Virtue has been rediscovered in the United States as a subject of public debate and of philosophical inquiry. Politicians from both parties, leading intellectuals, and concerned citizens from diverse backgrounds are addressing questions about the content of our character. William Bennett's moral guide for children, "A Book of Virtues, " was a national bestseller. Yet many continue to associate virtue with a prudish, Victorian morality or with crude attempts by government to legislate morals. Peter Berkowitz clarifies the fundamental issues, arguing that a certain ambivalence toward virtue reflects the liberal spirit at its best. Drawing on recent scholarship as well as classical political philosophy, he makes his case with penetrating analyses of four central figures in the making of modern liberalism: Hobbes, Locke, Kant, and Mill.
These thinkers are usually understood to have neglected or disparaged virtue. Yet Berkowitz shows that they all believed that government resting on the fundamental premise of liberalism--the natural freedom and equality of all human beings--could not work unless citizens and officeholders possess particular qualities of mind and character. These virtues, which include reflective judgment, sympathetic imagination, self-restraint, the ability to cooperate, and toleration do not arise spontaneously but must be cultivated. Berkowitz explores the various strategies the thinkers employ as they seek to give virtue its due while respecting individual liberty. Liberals, he argues, must combine energy and forbearance, finding public and private ways to support such nongovernmental institutions as the family and voluntary associations. For these institutions, the liberal tradition powerfully suggests, play an indispensable role not only in forming the virtues on which liberal democracy depends but in overcoming the vices that it tends to engender.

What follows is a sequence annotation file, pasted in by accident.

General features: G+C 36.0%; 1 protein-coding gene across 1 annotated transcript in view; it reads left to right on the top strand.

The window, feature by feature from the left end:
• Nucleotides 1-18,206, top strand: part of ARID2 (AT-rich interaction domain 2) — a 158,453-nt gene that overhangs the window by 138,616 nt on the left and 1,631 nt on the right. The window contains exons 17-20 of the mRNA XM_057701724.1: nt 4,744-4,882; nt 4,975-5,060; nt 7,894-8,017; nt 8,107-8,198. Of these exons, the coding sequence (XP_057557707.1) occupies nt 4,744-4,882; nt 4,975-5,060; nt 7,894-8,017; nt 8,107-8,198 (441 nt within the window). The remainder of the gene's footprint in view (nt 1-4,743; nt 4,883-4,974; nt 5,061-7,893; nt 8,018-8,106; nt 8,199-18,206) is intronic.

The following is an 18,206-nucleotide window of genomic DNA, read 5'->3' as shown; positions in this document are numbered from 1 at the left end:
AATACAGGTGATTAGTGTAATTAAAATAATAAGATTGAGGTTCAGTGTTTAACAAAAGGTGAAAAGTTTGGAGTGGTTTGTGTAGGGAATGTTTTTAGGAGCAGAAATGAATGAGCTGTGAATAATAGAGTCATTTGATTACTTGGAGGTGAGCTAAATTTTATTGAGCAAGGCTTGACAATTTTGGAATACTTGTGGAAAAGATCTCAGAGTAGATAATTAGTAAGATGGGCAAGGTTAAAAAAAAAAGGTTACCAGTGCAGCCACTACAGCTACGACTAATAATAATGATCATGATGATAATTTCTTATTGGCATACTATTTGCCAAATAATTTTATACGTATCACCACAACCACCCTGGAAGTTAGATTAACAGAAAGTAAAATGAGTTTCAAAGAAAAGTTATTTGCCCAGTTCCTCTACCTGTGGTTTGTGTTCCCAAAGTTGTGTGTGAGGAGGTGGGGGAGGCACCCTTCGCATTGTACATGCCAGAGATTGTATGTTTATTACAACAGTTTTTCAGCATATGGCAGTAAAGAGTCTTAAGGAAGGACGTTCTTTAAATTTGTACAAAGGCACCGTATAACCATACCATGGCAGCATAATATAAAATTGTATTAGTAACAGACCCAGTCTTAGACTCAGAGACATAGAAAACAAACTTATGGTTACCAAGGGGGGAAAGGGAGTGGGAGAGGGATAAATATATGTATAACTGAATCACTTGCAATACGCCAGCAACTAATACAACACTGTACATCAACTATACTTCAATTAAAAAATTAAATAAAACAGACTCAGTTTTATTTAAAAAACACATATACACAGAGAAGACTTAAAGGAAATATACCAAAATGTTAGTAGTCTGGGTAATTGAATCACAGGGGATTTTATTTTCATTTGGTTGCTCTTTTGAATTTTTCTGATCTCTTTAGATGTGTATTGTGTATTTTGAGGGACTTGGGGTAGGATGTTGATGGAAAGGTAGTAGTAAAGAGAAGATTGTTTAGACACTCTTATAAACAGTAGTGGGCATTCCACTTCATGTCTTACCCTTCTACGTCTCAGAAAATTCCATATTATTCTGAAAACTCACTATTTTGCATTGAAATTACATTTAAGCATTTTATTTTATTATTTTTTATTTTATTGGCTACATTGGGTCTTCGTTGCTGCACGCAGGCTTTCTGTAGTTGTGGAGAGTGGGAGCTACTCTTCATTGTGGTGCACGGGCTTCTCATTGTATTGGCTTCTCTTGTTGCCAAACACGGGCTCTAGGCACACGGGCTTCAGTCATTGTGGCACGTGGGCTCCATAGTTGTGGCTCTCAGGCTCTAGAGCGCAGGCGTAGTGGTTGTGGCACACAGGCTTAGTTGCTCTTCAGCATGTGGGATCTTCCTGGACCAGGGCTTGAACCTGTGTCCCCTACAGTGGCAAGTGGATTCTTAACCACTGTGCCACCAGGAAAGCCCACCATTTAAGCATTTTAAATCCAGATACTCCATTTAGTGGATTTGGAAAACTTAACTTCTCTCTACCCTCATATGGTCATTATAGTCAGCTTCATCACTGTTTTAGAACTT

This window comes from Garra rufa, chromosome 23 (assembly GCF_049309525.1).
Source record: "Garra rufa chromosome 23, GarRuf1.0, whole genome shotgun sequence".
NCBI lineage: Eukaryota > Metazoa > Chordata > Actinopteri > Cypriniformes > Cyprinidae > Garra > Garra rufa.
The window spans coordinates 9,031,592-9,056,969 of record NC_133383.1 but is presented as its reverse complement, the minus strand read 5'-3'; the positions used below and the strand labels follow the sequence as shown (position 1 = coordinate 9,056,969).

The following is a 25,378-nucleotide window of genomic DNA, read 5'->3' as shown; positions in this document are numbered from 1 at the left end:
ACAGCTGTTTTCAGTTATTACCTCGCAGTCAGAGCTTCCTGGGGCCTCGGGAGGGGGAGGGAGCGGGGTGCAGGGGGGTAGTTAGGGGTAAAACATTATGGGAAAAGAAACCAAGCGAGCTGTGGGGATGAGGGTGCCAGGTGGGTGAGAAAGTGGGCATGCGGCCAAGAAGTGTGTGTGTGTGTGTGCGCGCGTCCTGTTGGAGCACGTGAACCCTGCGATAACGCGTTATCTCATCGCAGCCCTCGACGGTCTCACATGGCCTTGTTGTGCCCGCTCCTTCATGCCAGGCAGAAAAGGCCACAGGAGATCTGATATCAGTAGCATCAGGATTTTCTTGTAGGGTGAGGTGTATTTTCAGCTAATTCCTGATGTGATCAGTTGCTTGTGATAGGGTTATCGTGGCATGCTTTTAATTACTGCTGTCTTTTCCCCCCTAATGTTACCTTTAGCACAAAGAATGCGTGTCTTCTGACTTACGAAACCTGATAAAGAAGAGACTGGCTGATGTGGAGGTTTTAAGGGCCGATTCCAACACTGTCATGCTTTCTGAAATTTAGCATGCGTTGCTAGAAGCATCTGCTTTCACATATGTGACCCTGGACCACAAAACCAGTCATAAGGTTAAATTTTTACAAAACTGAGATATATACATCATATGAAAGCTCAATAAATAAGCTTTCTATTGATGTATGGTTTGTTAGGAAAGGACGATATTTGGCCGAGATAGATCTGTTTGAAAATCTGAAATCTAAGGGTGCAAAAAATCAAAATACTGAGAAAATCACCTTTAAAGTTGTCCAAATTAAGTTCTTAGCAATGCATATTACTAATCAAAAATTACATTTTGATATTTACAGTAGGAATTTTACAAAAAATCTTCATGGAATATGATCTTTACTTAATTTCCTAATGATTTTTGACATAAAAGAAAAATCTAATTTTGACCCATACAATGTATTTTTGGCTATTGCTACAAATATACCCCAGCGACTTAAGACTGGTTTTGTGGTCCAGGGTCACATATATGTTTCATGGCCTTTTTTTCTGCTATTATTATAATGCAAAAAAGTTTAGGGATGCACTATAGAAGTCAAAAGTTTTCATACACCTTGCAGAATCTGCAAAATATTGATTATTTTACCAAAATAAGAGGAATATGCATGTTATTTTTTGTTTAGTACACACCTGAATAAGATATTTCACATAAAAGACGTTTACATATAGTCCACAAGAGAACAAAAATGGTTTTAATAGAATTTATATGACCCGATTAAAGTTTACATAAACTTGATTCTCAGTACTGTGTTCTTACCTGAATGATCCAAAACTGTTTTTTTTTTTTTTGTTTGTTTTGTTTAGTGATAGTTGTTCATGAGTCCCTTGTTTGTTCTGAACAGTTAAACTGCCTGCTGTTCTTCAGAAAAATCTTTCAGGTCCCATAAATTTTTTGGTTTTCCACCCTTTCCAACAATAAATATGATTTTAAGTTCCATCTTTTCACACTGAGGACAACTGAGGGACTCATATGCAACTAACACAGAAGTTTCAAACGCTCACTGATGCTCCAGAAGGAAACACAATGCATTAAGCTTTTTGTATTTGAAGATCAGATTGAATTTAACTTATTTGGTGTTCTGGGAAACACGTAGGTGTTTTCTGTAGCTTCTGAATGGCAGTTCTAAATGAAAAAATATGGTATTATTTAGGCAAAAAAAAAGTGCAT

Clearly written and vigorously argued, this is a provocative work of political theory that speaks directly to complex issues at the heart of contemporary philosophy and public discussion.
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"'Whither liberalism?' The question is so shopworn that one is inclined to feel grateful to anyone for asking instead: 'Whence?' Knowing where we came from may not tell us where we are going, but it at least points us in the right direction. Peter Berkowitz has now done us this timely service with Virtue and the Making of Modern Liberalism."--Bret Louis Stephens, Wall Street Journal "In elegantly written studies of Hobbes, Kant, Locke, and Mill, Berkowitz finds that the fathers of modern liberalism, not unsurprisingly, believed that the virtues are necessary even in a liberal regime."--First Things